The one thing in the world that is unambiguously good is the "good will." Qualities of character (wit, intelligence, courage, etc.) or qualities of good fortune (wealth, status, good health) may be used to either good or bad purposes. By contrast, a good will is intrinsically good--even if its efforts fail to bring about positive results.
It is a principle of the composition of natural organisms that each of their purposes is served by the organ or faculty most appropriate to that purpose. The highest purposes of each individual are presumably self-preservation and the attainment of happiness. Reason does not appear to be as well suited as instinct for these purposes. Indeed, people with a refined capacity for reason are often less happy than the masses. As a result, refined people often envy the masses, while common people view reason with contempt. The fact is that reason serves purposes that are higher than individual survival and private happiness. Reason's function is to bring about a will that is good in itself, as opposed to good for some particular purpose, such as the attainment of happiness.
The specific obligations of a good will are called "duties." We may make three general propositions about duty. First, actions are genuinely good when they are undertaken for the sake of duty alone. People may act in conformity with duty out of some interest or compulsion other than duty. For instance, a grocer has a duty to offer a fair price to all customers, yet grocers abide by this duty not solely out of a sense of duty, but rather because the competition of other grocers compels them to offer the lowest possible price. Similarly, all people have a duty to help others in distress, yet many people may help others not out of a sense of duty, but rather because it gives them pleasure to spread happiness to other people. A more genuine example of duty would be a person who feels no philanthropic inclination, but who nonetheless works to help others because he or she recognizes that it is a duty to do so.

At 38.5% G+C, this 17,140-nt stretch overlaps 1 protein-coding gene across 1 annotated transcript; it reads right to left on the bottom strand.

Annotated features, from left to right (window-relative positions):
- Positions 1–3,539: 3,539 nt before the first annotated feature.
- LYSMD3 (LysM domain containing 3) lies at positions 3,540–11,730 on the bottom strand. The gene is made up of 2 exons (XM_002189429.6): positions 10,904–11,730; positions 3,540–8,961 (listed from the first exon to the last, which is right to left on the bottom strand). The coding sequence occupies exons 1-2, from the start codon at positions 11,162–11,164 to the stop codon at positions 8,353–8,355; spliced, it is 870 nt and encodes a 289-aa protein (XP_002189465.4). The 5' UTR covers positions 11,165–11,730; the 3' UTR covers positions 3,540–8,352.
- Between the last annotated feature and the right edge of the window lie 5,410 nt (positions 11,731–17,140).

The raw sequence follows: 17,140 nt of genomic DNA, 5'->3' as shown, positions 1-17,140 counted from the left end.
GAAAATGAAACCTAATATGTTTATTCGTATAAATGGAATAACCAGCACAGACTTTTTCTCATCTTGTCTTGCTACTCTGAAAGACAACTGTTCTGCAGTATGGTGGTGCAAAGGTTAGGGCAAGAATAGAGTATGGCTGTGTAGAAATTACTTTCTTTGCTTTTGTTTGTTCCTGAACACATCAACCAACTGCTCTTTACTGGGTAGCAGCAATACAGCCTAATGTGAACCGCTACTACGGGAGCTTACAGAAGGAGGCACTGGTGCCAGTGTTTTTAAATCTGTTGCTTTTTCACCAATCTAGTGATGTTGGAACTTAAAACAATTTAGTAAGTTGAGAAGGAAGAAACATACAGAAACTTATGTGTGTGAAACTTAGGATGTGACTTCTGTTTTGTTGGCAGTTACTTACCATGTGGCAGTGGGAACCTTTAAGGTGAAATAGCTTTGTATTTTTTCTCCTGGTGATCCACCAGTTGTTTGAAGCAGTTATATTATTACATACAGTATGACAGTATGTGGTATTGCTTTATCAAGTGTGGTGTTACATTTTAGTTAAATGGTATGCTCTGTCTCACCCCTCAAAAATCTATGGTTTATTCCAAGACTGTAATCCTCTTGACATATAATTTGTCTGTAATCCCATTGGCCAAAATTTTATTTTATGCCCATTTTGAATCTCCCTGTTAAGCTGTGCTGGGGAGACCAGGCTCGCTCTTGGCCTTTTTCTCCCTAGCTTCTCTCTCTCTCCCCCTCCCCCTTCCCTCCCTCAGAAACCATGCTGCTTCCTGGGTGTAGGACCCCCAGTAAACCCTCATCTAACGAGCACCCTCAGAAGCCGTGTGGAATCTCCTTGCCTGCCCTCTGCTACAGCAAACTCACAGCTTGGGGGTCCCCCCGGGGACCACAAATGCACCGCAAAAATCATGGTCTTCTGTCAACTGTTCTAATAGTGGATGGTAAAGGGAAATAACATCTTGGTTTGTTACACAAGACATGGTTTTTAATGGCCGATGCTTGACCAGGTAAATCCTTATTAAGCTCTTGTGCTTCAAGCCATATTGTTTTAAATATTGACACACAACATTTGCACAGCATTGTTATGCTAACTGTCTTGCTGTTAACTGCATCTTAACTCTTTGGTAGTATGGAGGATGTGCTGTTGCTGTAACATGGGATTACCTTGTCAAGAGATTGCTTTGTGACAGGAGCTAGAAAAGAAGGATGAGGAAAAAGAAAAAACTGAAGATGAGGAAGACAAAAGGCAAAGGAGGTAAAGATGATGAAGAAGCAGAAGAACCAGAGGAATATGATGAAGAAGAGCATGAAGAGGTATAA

The second proposition is that actions are judged not according to the purpose they were meant to bring about, but rather by the "maxim" or principle that served as their motivation. This principle is similar to the first. When someone undertakes an action with no other motivation than a sense of duty, they are doing so because they have recognized a moral principle that is valid a priori. By contrast, if they undertake an action in order to bring about a particular result, then they have a motivation beyond mere duty.
The third proposition, also related to the first two, is that duties should be undertaken out of "reverence" for "the law." Any organism can act out of instinct. Chance events could bring about positive results. But only a rational being can recognize a general moral law and act out of respect for it. The "reverence" for law that such a being exhibits (this is explained in Kant's footnote) is not an emotional feeling of respect for the greatness of the law. Rather, it is the moral motivation of a person who recognizes that the law is an imperative of reason that transcends all other concerns and interests.
Since particular circumstances and motivations cannot be brought into the consideration of moral principles, the moral "law" cannot be a specific stipulation to do or not do this or that particular action. Rather, the moral law must be applicable in all situations. Thus the law of morality is that we should act in such a way that we could want the maxim (the motivating principle) of our action to become a universal law.